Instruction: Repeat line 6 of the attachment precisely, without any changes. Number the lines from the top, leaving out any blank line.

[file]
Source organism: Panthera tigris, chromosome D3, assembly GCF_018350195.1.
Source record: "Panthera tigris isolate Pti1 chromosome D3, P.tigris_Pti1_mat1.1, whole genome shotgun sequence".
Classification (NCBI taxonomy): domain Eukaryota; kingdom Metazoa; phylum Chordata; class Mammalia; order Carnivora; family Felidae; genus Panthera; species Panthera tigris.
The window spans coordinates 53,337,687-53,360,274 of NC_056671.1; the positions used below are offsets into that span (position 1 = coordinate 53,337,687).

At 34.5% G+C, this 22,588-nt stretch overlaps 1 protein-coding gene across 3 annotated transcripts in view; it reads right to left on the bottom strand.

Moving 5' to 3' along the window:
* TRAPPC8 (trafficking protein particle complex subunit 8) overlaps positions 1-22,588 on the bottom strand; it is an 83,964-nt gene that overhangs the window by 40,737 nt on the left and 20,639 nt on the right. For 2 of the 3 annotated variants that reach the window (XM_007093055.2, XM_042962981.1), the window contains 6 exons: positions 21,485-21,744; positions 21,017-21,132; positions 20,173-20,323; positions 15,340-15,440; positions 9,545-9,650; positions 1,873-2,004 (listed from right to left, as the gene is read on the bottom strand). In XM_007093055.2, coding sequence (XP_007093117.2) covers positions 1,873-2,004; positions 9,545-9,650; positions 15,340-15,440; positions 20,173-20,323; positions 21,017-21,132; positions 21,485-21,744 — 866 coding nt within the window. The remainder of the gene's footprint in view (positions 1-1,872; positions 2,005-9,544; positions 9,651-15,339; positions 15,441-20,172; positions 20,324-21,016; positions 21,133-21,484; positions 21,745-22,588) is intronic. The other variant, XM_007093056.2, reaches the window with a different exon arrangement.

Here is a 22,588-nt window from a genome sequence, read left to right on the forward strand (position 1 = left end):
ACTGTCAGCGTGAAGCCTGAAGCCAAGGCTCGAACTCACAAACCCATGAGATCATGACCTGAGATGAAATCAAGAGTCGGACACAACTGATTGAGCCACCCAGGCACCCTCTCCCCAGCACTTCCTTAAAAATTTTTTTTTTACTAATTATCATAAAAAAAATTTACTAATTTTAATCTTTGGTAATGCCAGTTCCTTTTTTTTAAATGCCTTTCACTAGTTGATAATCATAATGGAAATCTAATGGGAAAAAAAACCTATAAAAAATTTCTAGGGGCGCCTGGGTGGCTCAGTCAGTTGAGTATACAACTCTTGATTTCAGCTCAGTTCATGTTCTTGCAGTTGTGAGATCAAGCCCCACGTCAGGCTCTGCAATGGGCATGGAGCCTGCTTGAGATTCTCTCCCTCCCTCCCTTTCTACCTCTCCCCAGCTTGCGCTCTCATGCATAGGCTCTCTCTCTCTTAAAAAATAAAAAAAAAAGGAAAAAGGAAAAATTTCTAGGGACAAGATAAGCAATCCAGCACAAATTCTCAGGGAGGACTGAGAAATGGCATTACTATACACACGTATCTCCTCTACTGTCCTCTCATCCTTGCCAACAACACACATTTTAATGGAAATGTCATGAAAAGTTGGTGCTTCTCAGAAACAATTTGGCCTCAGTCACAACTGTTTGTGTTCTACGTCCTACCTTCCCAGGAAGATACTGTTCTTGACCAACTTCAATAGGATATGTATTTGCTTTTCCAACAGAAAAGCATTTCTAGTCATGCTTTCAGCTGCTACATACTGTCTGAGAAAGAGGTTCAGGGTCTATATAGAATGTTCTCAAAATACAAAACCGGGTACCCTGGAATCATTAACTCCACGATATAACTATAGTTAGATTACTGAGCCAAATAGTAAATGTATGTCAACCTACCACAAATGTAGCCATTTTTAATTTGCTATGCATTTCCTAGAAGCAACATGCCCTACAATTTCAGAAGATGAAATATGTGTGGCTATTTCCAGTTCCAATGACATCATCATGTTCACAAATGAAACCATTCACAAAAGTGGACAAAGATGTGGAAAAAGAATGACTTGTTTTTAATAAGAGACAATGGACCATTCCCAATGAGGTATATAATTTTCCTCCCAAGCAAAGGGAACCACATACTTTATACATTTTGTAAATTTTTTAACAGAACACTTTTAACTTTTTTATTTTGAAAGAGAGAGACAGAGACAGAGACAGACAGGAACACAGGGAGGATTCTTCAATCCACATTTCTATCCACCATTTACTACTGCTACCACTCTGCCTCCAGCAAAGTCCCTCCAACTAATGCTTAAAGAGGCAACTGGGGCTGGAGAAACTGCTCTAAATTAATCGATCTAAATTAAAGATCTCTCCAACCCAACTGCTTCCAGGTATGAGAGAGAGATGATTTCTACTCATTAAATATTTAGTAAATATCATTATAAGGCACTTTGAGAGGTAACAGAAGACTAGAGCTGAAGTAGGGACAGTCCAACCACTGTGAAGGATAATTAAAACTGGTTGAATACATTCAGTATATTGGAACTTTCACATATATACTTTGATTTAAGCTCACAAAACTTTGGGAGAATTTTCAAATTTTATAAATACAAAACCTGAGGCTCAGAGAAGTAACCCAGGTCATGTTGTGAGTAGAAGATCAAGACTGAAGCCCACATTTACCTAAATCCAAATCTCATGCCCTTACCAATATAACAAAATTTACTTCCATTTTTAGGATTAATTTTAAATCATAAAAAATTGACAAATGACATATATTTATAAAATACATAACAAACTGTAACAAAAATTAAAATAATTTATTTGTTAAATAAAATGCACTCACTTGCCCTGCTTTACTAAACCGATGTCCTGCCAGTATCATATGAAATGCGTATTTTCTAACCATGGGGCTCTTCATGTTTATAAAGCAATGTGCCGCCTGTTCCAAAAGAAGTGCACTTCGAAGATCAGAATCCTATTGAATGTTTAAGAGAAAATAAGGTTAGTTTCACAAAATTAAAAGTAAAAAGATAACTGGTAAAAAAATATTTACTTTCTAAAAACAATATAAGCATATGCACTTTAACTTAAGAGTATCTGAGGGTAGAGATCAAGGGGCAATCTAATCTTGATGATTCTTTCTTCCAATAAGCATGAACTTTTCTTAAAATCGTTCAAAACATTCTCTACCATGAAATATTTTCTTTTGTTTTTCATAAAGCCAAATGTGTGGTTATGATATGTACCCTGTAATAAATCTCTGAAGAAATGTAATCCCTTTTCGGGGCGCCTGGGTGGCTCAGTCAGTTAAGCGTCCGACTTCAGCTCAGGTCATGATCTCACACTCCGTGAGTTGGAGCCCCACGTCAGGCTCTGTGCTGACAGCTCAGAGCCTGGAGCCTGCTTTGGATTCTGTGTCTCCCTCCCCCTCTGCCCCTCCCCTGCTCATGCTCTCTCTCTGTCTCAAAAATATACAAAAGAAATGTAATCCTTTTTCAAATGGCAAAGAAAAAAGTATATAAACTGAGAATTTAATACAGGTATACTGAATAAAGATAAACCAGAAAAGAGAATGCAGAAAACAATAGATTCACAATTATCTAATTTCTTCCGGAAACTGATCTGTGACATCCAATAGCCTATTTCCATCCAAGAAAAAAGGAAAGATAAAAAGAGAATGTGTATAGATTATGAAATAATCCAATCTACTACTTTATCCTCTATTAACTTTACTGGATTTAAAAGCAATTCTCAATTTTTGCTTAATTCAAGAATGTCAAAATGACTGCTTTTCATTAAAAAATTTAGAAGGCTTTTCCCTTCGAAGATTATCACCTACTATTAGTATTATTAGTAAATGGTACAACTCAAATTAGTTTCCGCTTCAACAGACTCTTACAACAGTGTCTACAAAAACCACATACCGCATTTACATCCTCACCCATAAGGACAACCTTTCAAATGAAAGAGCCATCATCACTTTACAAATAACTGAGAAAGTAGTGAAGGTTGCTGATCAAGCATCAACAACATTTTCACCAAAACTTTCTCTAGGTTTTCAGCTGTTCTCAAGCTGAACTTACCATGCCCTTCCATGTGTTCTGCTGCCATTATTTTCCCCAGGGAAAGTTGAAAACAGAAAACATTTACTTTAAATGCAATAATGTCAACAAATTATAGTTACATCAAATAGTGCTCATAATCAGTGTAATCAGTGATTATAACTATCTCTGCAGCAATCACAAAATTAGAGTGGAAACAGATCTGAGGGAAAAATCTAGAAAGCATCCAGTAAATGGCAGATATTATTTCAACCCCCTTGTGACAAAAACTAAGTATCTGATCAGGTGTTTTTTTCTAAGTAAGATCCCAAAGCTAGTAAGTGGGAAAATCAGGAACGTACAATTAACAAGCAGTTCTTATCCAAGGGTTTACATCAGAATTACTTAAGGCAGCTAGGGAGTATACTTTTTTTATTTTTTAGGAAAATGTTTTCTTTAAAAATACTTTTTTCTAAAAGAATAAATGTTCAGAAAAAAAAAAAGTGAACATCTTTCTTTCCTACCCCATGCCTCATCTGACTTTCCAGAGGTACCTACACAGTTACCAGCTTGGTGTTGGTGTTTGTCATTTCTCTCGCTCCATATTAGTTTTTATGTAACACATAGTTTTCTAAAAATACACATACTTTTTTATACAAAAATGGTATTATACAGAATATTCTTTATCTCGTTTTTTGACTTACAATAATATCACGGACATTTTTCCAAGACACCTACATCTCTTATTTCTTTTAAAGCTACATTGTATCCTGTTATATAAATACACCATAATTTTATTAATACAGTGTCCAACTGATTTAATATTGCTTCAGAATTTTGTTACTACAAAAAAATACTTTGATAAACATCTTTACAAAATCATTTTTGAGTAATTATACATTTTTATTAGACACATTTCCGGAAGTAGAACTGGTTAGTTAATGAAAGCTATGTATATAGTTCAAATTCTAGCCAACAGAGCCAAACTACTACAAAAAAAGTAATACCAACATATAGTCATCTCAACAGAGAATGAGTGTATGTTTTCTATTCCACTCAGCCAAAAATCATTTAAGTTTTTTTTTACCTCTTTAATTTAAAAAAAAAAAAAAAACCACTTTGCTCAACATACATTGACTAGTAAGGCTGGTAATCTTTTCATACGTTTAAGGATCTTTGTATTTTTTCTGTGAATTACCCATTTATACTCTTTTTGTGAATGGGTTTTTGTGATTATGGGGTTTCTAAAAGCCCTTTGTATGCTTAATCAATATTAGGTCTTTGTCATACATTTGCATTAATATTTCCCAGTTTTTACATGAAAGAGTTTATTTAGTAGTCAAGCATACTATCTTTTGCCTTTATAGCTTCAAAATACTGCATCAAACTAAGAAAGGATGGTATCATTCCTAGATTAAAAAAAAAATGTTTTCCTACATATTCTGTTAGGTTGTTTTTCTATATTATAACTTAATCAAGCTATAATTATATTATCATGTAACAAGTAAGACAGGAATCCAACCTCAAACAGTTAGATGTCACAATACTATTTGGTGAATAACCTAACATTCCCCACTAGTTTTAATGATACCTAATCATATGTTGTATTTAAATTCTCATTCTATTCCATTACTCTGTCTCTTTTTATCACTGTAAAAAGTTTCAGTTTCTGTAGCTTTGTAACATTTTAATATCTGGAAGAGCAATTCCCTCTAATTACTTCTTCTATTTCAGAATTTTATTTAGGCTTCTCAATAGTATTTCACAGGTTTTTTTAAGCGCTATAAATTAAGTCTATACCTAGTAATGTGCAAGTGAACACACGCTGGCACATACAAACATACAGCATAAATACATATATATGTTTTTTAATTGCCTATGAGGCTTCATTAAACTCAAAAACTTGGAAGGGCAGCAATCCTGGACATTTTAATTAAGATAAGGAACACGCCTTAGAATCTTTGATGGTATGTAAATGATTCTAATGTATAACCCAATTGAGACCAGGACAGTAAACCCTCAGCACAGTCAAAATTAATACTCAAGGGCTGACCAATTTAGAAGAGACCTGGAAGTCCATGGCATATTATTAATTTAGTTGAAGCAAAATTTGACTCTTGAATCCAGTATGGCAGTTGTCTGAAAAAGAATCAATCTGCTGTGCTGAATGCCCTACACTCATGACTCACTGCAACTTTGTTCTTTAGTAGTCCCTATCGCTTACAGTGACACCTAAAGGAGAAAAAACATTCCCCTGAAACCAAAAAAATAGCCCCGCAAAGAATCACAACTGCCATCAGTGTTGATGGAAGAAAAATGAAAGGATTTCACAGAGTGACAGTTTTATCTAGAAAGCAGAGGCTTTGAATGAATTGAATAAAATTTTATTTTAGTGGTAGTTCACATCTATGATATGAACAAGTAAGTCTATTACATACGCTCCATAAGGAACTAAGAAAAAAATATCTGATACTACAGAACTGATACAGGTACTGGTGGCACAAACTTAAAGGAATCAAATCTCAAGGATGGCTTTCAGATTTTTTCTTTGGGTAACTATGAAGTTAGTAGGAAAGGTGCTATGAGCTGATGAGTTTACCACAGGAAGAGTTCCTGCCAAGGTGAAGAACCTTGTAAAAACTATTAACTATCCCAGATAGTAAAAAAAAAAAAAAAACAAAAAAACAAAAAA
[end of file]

Moving 5' to 3' along the window: